I can’t believe I actually have to write this.
No, the Cardinals should not trade Kyler Murray for Deshaun Watson. Not straight up, and especially—ESPECIALLY—not packaged with any other assets. Unless the Texans are the ones willing to add other picks and/or players, Cardinals GM Steve Keim should laugh and hang up the phone if they come calling. And he certainly shouldn’t be the one making the call himself.
Look, I get it. Quarterbacks like Watson—a 25-year-old franchise cornerstone—NEVER become available on the trade market. And of course there’s the DeAndre Hopkins connection. If you squint hard enough, I suppose there are some dots to connect, which leads to articles like this. Dan Bickley mentioned the possibility on 98.7 in his Bickley Blast on Monday as well.
Maybe in Madden franchise mode a trade like this would make sense, but here in the real world, it just doesn’t. ESPN’s Bill Barnwell labeled such a trade “impractical.” I’ll go farther and say it’s just nonsense. Here’s why.
The Salary Cap
The cap hits for Kyler and Watson are actually comparable in 2021—about $10M for Kyler and about $16M for Watson. Were a trade to go down, the Cardinals—currently with somewhere in the neighborhood of $10M in cap space—could make it work. But then Watson’s 4-year/$156M extension kicks in in 2022 and his cap his skyrockets to about $40M/yr for the next 4 years. Of course, the Cardinals will probably eventually have to pay Kyler that kind of money, but a Pro Bowl QB still on his rookie contract is the most valuable assets in the NFL, and giving up 2-3 years of that financial flexibility (for a QB who might not even be a strict upgrade!) would be salary cap suicide…
We Have Other Needs
…because the team has a plethora of other needs elsewhere on the roster. The Cardinals need significant help at WR, possibly a new RB, multiple interior O-linemen, multiple D-linemen, probably two CBs, etc., etc. How is Keim going to plug all those holes if he adds $6M of payroll this year and $30M next year? Our salary cap situation is already pretty tight as it is, and exchanging Kyler’s rookie deal for Watson’s big-money extension just doesn’t make sense. Yes, there is room for flexibility (restructures, extensions, etc.), but you’d better be sure you’re making your team significantly better with Watson rather than Kyler under center…
Is Watson Really an Upgrade?
…and we don’t know whether that’s really the case. Now, I think it’s safe to say that Watson is a better passer at this point than Kyler—something backed up pretty convincingly by the numbers. Last season, Watson passed for 4,823 yards (8.9 YPA—#1 in the league) with a 33:7 TD:INT ratio, good for a 112.4 QB rating (#2 in the league). Kyler’s numbers were 3,971 yards (7.1 YPA) with a 26:12 TD:INT ratio, resulting in a 94.3 QB rating (#18 in the league). But those numbers don’t tell the whole story—Kyler played in a much run-heavier offense and was a far better runner himself: 819 yards and 11 TDs, compared to 444 yards and 3 TDs for Watson. When you look at QBR, which takes into account rushing production, the two QBs are much closer: Watson was #12 in the league at 70.5, with Kyler a couple ticks behind at #14 with 68.9. (The gap is a little wider over at PFF: 92.5 for Watson, 82.8 for Kyler.) Then when you consider that Kyler is two years younger and might not even be close to his ceiling—and that this might be Watson’s ceiling, or close to it—and you have to question whether Watson will actually be the better QB next year… or two or three years from now. Especially when…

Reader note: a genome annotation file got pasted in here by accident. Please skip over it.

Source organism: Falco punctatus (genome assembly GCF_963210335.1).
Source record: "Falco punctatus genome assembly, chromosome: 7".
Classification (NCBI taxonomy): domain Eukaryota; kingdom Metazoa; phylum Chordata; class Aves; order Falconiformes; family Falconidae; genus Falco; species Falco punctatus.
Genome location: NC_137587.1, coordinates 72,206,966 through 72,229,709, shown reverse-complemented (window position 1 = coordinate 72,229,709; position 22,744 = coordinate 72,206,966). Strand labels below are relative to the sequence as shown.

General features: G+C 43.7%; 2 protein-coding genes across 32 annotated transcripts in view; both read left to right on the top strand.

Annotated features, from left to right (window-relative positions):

Different Play Styles
…they have such different play styles. Watson is much more of a dropback passer than Kyler. Although he’s definitely not a statue in the pocket like a Brady or a Brees (see: those 444 rushing yards), he’s also not even close to Kyler’s level as a runner/scrambler. And he did take 49 sacks, second-most in the league, compared to just 27 for Kyler. Some of that is on the Texans’ below-average line, but some of that is on Watson. All that said, I wonder how his play style would transfer to the desert and Kliff Kingsbury’s system. One number from above keeps jumping out to me: Watson’s 8.9 YPA last year. Would he even be able to come close to replicating that in Kingsbury’s often-frustrating offensive ecosystem—even with his well-developed rapport with Hopkins? This is another reason why I question whether Watson would be an upgrade—it’s still going to be Kliff “Let’s Try Another WR Screen” Kingsbury calling plays here in 2021. Thus far, he’s been unable to design a consistently productive passing offense around Kyler. What evidence is there that he’d be able to design one around Watson? And would our running game be nearly as effective without Kyler’s superior mobility forcing opposing defenders to account for him as a runner?
As much as I like and respect Deshaun Watson, I just don’t think it makes any sense for the Cardinals to pursue him. Taking on his contract would complicate our salary cap situation at a time when we’re still trying to assemble a complete roster, and his age and play style differences with Kyler mean he might not be the strict upgrade some assume he’d be. A Watson/Kyler swap would make more sense in fantasy football or video games than reality.
But… is there a scenario where I’d actually consider such a swap? Perhaps. If Keim got word that San Francisco was about to land Watson, I *might* reconsider my stance. Then it would come down to what other pieces were involved. I might be able to get behind a straight-up swap, but I’d be hanging up the phone if Houston asked for any draft picks or young players. But I really don’t want to have to play Watson twice a year for the next decade…
Your turn, Cardinals fans. Where are you at with these Watson “rumors”/pipe dreams? Are you with me that it’s nuts? Or if you’re all for trading Kyler for the Texans’ QB, make your best case in the comments.